The design: It might be cool to some people, particularly Fallout Boy fans, so if you're into playing bass covers and putting them on YouTube, then this bass might be right up your alley. However, the design does not appeal to me. The feel: One word... Plastic. That's really what it feels like from the head all the way down to the bridge. If you're looking for something that feels heavy in your hands and that has quality wood and finish, then look elsewhere. Of course, some people do tend to like a more lightweight and plastic-ish feel. This is obviously a matter of opinion. The sound: By far the most important part. Unfortunately, when making this bass, Squier pretty much overlooked it completely. It's obvious that Pete was going for a Mark Hoppus kind of thing with no tone knob, which is totally okay. Of course, it would have been nice if there was actually any tone to start out with. Even with fresh strings on, this is one of the most bland basses I've ever played. Quality: I don't own this bass, but rather, I played it at a friends house through an Acoustic B100 amp (average quality amp) for about 45 minutes. It was pretty new, so I can't say how badly it depreciates over time, but it was relatively well put together, which is the one positive I found with this piece of equipment. My advice would be (if your looking for an inexpensive p-bass) spend the extra 50 bucks and go for a squier 60's classic vibe p-bass. A MUCH better guitar for only a little bit extra.
I've owned and played a Pete Wentz signature bass for 1 and a half years now. and i must say that i really hate the graphic thats on it. It makes you look stupid if you're not 10 years old. But other then that this bass a a great starting bass! easy to play, sounds quite good but not as good as the Fenders. The lack of a tone knob started to bother me after about a year, but it should not be a problem for one who has just started playing.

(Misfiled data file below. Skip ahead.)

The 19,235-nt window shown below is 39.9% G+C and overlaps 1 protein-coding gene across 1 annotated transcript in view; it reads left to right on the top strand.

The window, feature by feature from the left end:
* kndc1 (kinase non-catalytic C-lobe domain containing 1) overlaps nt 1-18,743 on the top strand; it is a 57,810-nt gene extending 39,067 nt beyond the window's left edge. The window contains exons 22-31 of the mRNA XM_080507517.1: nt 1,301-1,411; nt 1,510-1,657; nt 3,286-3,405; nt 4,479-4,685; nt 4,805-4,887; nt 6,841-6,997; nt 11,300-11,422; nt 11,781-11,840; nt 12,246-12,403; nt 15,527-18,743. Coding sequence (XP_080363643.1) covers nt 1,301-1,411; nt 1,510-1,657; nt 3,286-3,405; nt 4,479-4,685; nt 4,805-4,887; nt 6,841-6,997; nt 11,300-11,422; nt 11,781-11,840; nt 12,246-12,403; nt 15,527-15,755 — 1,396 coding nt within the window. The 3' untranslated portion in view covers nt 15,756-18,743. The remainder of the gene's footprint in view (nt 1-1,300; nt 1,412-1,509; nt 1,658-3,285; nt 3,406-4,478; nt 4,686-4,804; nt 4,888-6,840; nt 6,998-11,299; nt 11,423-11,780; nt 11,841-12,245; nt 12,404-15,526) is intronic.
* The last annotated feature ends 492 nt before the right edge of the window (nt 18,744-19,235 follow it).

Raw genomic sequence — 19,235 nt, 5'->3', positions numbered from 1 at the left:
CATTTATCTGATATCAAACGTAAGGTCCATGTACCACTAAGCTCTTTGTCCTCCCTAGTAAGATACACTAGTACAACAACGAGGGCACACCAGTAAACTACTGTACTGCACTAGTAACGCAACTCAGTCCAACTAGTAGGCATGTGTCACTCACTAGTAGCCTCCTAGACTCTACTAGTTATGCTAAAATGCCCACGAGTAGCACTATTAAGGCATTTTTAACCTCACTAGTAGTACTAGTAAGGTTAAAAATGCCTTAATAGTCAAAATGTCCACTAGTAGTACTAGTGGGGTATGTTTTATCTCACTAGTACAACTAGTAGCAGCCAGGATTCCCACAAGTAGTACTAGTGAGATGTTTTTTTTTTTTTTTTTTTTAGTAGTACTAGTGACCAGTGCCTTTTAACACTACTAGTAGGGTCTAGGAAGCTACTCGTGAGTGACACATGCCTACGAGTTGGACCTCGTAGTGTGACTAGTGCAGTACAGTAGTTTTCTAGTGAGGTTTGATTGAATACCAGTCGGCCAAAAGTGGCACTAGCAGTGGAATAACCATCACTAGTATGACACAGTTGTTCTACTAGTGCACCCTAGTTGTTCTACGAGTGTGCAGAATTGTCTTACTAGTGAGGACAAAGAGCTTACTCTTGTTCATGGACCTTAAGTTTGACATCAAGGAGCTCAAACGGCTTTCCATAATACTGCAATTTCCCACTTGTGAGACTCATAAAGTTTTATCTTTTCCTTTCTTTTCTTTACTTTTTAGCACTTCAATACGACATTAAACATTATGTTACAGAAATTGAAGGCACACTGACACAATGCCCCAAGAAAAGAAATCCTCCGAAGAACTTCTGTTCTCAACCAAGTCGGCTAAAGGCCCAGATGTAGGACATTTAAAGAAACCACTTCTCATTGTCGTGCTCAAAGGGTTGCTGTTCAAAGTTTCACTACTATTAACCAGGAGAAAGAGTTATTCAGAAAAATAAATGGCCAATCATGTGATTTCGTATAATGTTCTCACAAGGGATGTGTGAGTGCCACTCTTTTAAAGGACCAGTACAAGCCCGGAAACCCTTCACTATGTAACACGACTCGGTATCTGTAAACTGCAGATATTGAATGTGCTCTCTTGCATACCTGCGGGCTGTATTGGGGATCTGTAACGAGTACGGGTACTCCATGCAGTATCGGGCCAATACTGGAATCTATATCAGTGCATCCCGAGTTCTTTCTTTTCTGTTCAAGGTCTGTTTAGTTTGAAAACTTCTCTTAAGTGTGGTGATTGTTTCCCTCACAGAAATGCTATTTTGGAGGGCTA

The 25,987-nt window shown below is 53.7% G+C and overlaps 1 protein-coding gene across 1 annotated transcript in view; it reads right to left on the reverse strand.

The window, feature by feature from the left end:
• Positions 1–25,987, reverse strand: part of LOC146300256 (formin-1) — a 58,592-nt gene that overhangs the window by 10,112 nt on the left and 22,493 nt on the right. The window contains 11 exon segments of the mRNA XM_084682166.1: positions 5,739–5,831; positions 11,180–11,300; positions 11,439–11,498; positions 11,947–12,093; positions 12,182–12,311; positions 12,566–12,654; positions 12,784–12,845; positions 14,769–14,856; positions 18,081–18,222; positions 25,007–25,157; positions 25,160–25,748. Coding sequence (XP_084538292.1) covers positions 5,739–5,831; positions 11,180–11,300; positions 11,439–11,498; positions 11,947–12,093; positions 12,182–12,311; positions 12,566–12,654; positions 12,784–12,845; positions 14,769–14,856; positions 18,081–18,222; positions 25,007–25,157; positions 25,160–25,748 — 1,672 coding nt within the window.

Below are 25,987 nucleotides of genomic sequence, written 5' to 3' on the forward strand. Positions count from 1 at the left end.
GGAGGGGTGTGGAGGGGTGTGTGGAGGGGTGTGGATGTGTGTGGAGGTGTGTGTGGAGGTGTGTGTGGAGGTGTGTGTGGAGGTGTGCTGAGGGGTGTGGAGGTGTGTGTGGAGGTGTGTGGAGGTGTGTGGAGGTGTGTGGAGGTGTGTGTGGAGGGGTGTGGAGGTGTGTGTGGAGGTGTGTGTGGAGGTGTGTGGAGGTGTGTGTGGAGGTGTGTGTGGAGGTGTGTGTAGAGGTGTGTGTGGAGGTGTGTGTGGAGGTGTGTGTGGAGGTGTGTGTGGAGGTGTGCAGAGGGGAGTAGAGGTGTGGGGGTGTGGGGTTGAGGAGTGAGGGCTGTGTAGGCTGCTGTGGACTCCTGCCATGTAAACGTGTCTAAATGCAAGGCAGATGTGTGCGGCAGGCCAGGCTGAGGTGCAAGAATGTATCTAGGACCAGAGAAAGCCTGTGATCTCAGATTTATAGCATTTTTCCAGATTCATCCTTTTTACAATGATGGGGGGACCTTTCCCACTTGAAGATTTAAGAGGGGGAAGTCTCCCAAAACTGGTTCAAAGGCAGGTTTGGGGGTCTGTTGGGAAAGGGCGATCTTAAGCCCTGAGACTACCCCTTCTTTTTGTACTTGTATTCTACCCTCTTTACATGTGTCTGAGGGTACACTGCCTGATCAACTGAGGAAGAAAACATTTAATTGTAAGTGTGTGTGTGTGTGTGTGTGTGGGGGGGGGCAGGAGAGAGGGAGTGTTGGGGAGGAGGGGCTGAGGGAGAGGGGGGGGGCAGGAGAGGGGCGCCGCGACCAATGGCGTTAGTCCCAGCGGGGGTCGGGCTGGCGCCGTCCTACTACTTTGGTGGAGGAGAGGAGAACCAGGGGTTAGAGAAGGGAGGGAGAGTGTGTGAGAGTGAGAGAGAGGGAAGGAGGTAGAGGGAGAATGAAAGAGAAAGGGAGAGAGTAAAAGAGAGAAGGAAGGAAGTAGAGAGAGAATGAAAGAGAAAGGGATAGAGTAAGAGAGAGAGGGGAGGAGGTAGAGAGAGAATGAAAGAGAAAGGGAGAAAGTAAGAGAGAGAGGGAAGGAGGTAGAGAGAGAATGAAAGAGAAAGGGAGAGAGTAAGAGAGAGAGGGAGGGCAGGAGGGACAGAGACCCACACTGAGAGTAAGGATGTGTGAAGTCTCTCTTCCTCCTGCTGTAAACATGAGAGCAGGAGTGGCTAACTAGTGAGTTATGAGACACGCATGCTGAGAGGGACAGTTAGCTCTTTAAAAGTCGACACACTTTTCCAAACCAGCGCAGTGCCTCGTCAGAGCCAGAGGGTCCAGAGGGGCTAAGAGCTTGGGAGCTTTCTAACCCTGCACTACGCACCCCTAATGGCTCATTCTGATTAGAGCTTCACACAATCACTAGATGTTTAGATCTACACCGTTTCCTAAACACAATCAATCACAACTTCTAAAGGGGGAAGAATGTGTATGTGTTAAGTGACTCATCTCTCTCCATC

A regular squier p-bass wayy better cause it has a tone knob and cheaper. The only reason some body should get this is if they are obsessed with pete wentz and have too much money than they know what to do with.
i got this bass about a year ago and I've never been disappointed by it. This bass has good power and sound to it, which is saying something since my amp is only 20 watts. As i grow as a bassist this bass has grown right with me...it has never slowed me down and the sound fits in nicely with any genre i play. it is definitely a very reliable bass, I've never had problems with it and it even stays in tune for a long time. i don't know if it'll help knowing but i use an Acoustic B20 20 watt bass guitar amp.
I like Fender and Squire basses and guitars. My questions are: Why would anyone want an electric bass that does not have a tone control? What makes the name of Peter Wentz a reputable endorsement for an instrument? Most serious and respected bassists who know music and have professional-level skills would name, as bassists worthy of emulation, such legendary musicians as: Ray Brown (legendary upright bassist and author of a great bass method), Jack Bruce (Cream), Jack Casady (Jefferson Airplane), Stanley Clark (Chick Corea & Return to Forever), John Entwistle (the Who), James Jamerson (Motown session bassist), Carol Kay (session bassist and author of reputable bass methods), Paul McCartney (the Beatle), Joe Osborn (legendary session bassist), Jaco Pastorius (solo artist), Noel Redding (the Jimi Hendrix Experience), Sting (the Police), Chris Squire (Yes), Bill Wyman (the Rolling Stones), along with countless others. Anyone who aspires to be a punk bass player is aiming low.
The pete wetnz squier p-bass is a great bass, the neck feel is amazing, the seymor duncan pickups are super rad, you dont need the tone control with those amazing pickups. the sound you get from the bass is awsome, its worth the price and its squier but you feel like playing a fender. the graphics are rad, when you get it out of your case everyone goes wooow and as soon as you plug it the sound is amazing! great bass i recommended for starters and for musicians that play punk rock/emo/ etc its a great bass for a great price.
Ok so this bass is amazing. It plays great and has a amzing look to it. The only work you would need to do to this bass is maybe add a tone controll. To me it has a great feal. The price is preety good to. Also its a great novlity. I meet Pete Wentz and he signed it so i put it on display.This is an all around great bass!
This bass is pretty sweet. I like how it has a one of a kind look. The only bad thing is that it only has one knob. I wish it had tone control atleast. But all in all it's a pretty good bass.